# Velocity versus depth from sonobuoy data

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Series Geophysical References Series Problems in Exploration Seismology and their Solutions Lloyd P. Geldart and Robert E. Sheriff 5 141 - 180 http://dx.doi.org/10.1190/1.9781560801733 ISBN 9781560801153 SEG Online Store

## Problem 5.19

Determine velocity versus depth from Figure 5.19a assuming horizontal refractors. The direct wave that travels through the water (assume $V_{W}=1500\ {\rm {m/s}}$ ) can be used to give source-receiver distances.

### Background

A sonobuoy is a free-floating device that radios the outputs of hydrophones to a recording ship. The ship fires its sources as it sails away from the sonobuoy to achieve a refraction profile.

### Solution

Figure 5.19b shows the picked events $A$ , $B$ , $C$ , and the waterbreak. This is an old profile where navigation was not as accurate as today. The direct-arrival waterbreak forms a distinct first arrival out to about SP 120 and an alignment with about the same slope can be seen from about SP 140 to SP 190, but it does not quite align with the water break seen at shorter offsets. The disagreement may merely indicate that the recording ship speed varied (note slight slope changes in the waterbreak alignment) and/or the sonobuoy drifted during the recording. We determine 48.5 m/SP or 11.8 km for the maximum offset. The first trace is 400 m from the sonobuoy.

Three distinct refraction (headwave) events can be seen: event $A$ , which gives the first breaks beyond SP 150; $B$ , which gives the first breaks between SP 120 and 150, and $C$ , which has a projected arrival time at SP 240 of about 6.4 s. When $B$ is a first break, its velocity is about 2.5 km/s but when it is a second arrival (problem 6.12), its velocity is about 2.9 km/s (the difference may be due to change of dip); we take its velocity as 2.7 km/s. Thus apparent velocities and intercept times for these events are about 5300, 2700, and 2400 m/s and 2.8, 1.7, and 1.4 s, respectively. Bearing in mind the distance uncertainties and timing errors (since first cycles are not clear enough for timing), we get crude answers only.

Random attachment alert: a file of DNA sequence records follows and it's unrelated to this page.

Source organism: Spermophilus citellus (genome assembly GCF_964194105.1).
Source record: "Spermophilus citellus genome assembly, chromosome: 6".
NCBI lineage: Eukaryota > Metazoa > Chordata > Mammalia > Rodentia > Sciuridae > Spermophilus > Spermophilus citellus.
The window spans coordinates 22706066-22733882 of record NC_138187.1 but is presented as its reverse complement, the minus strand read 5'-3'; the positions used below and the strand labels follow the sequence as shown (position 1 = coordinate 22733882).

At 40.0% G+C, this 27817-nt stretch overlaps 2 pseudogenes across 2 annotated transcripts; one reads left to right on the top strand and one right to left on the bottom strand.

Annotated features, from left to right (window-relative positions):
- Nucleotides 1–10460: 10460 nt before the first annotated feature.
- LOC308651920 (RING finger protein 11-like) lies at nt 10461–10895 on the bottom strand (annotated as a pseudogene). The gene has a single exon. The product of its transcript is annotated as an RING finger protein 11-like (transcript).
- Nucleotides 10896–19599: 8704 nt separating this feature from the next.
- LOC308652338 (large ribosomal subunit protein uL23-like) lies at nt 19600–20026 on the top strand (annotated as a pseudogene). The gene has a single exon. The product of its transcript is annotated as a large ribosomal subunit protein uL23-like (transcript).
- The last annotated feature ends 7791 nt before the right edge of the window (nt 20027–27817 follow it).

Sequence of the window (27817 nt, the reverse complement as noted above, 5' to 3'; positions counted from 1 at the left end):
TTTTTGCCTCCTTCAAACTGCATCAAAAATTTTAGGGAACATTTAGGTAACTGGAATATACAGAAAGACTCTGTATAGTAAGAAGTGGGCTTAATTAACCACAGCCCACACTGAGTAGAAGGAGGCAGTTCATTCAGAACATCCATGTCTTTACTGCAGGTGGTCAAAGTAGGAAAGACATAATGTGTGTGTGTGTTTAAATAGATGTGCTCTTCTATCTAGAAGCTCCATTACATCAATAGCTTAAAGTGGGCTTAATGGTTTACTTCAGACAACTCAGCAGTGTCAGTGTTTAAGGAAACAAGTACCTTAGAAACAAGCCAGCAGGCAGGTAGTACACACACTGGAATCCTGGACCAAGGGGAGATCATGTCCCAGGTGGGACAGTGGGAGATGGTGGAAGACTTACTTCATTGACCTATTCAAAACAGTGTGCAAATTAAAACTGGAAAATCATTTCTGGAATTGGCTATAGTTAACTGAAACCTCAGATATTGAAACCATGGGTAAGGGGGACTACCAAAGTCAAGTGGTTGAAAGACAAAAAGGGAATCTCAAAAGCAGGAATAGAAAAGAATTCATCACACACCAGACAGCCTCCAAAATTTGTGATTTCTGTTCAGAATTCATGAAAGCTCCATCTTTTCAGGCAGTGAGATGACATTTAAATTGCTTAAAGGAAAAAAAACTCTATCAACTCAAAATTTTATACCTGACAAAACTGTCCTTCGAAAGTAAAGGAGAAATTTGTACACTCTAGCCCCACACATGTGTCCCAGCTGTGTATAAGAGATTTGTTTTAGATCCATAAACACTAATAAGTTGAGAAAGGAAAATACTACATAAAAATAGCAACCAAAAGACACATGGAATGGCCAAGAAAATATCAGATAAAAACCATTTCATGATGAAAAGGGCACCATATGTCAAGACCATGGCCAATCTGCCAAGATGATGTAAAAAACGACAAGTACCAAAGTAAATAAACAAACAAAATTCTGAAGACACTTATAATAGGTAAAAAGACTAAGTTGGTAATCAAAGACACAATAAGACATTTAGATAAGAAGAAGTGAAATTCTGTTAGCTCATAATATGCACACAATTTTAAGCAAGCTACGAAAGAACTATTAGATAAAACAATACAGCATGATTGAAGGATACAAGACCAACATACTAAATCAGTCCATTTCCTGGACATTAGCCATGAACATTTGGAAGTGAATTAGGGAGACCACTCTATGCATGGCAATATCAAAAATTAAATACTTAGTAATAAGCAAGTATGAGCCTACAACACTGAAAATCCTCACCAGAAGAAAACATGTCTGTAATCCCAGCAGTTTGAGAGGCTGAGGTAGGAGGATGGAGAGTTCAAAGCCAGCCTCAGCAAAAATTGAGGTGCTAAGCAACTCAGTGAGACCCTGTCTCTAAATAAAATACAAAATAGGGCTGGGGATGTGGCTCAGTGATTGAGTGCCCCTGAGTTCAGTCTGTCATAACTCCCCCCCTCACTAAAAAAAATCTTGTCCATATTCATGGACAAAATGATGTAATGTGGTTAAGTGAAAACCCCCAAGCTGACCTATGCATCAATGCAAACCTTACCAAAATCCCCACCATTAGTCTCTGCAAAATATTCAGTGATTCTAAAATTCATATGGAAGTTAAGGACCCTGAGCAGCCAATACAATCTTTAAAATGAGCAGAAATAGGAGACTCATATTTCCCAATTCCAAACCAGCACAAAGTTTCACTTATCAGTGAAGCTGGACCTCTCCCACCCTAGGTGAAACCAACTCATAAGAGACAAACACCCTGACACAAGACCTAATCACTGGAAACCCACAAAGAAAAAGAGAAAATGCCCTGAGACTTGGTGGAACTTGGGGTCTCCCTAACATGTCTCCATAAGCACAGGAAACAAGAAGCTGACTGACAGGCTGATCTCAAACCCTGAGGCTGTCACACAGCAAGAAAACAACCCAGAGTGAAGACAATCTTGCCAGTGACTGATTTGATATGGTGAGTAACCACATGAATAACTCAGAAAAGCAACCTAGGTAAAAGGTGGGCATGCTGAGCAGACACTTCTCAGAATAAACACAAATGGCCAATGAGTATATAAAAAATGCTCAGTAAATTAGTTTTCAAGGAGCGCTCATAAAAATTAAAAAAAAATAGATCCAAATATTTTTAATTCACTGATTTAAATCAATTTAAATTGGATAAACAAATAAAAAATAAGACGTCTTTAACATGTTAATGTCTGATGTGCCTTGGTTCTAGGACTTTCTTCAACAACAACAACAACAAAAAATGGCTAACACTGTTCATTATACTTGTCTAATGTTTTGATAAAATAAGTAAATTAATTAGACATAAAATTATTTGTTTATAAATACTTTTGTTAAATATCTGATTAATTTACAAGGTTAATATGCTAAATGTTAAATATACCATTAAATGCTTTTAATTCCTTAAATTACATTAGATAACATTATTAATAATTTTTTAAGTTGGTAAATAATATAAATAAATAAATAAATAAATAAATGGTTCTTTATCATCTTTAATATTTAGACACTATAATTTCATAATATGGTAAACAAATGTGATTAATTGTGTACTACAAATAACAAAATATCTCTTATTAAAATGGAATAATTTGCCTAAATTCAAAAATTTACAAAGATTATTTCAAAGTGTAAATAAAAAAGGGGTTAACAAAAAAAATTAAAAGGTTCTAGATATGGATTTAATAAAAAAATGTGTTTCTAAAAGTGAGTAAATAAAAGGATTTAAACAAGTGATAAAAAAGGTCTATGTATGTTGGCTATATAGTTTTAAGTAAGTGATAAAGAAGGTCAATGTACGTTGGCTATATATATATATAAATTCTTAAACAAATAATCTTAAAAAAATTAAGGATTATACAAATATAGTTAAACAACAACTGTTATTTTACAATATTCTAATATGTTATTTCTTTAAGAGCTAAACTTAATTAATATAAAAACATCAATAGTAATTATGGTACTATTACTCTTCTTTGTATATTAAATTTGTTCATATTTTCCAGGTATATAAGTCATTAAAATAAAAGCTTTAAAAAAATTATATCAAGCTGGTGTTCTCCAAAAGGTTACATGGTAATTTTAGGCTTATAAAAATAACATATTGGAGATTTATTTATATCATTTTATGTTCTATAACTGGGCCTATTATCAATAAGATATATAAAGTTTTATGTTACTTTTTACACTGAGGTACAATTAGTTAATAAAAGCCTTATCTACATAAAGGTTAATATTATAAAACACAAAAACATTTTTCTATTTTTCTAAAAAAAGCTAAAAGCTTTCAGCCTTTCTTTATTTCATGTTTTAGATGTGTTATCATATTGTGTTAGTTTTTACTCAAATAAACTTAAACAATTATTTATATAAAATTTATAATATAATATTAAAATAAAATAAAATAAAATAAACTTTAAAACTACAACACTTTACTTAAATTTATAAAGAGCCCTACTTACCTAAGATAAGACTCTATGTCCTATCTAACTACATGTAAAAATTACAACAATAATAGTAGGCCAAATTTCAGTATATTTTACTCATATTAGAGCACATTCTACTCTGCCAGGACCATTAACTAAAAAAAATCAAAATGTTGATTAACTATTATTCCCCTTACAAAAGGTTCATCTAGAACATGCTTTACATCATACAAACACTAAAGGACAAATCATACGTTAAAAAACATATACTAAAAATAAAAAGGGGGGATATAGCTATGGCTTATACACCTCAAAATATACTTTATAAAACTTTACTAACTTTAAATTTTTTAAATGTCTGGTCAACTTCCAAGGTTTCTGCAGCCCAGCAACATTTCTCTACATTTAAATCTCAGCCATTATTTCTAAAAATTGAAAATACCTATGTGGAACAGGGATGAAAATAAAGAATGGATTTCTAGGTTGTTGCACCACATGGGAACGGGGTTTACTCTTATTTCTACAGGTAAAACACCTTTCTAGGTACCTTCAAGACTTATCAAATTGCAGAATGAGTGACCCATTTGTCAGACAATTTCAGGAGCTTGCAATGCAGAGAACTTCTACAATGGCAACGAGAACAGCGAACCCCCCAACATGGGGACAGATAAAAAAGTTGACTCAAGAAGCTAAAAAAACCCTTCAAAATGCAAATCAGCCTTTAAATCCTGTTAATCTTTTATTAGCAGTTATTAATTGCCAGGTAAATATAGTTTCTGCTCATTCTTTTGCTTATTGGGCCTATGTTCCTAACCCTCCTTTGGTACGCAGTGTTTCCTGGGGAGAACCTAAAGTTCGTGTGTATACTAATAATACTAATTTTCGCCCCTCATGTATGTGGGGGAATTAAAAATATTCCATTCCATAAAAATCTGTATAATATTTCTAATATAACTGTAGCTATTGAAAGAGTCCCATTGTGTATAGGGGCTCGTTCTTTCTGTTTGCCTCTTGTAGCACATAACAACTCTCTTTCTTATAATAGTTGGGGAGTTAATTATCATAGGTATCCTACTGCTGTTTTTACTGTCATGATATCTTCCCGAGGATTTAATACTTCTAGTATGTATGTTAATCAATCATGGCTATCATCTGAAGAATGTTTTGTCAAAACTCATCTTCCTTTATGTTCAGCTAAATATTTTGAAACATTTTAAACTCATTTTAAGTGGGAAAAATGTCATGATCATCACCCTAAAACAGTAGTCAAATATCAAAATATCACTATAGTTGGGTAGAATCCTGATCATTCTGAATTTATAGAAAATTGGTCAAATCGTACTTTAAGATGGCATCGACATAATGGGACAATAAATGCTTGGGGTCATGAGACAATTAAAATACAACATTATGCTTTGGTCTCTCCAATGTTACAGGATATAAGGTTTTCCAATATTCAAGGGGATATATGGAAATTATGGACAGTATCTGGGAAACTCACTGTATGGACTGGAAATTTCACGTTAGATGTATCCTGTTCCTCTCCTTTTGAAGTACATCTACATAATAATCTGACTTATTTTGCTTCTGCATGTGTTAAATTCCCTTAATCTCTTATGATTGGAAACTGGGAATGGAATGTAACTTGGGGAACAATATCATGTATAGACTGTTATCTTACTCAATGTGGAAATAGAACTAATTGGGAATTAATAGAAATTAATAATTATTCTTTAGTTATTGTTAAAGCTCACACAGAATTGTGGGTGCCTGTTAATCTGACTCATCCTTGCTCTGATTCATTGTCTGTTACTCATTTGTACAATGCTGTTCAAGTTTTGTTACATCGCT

We get the depth of water by estimating $t_{o}$ for the sea-floor reflection; since $t_{o}\approx 1.45\ {\rm {s}}$ , the water depth is about $1.5\times 1.5/2\approx 1.1$ km.

Next we calculate depths to the refracting horizons using equation (4.18a) for $C$ , equation (4.18d) for $B$ and $A$ . The shallowest refractor $C$ is probably the top of the first consolidated rock, the material above it being unconsolidated sediments. We assume that the velocity in the sediments is close to that of water, so we get the depth to $C$ as follows:

{\begin{aligned}\sin \theta _{c1}=(1.5/2.4)\;,\;\theta _{c1}=39^{\circ }\;,\ \cos \theta _{c1}=0.78,\\h_{C}=1.5\times 1.4/2\times 0.78=1.3\ {\rm {km}}.\end{aligned}} We get the distance between $B$ and $C$ using the intercept time difference:

{\begin{aligned}\sin \theta _{c2}=(2.4/2.7),\ \theta _{c2}=63^{0},\ \cos \theta _{c2}=0.45,\ t_{i}=1.7-1.4=0.3\ {\rm {s}},\\\Delta h=2.4\times 0.3/2\times 0.45=0.8\ {\rm {km}},\end{aligned}} so the depth to $B$ is $1.3+0.8=2.1\ {\rm {km}}$ .

For event $A$ , we get

{\begin{aligned}\sin \theta _{c3}=2.7/5.3\;,\;\theta _{c3}=31^{\circ }\;\cos \theta _{c3}=0.86.\end{aligned}} To get the distance from $B$ to $A$ ,

{\begin{aligned}t_{i}=2.8-1.7=1.1\ {\rm {s}},\;\Delta h=2.7\times 1.1/2\times 0.86=1.7\ {\rm {km}},\end{aligned}} depth to $A$ = depth to $B+1.7=3.8\ {\rm {km}}$ .

The first reflection (from the sea floor) occurs at 1.45 s and a multiple of the seafloor reflection arrives at about 2.9 s; events below this multiple are so confused that interpretation cannot be done.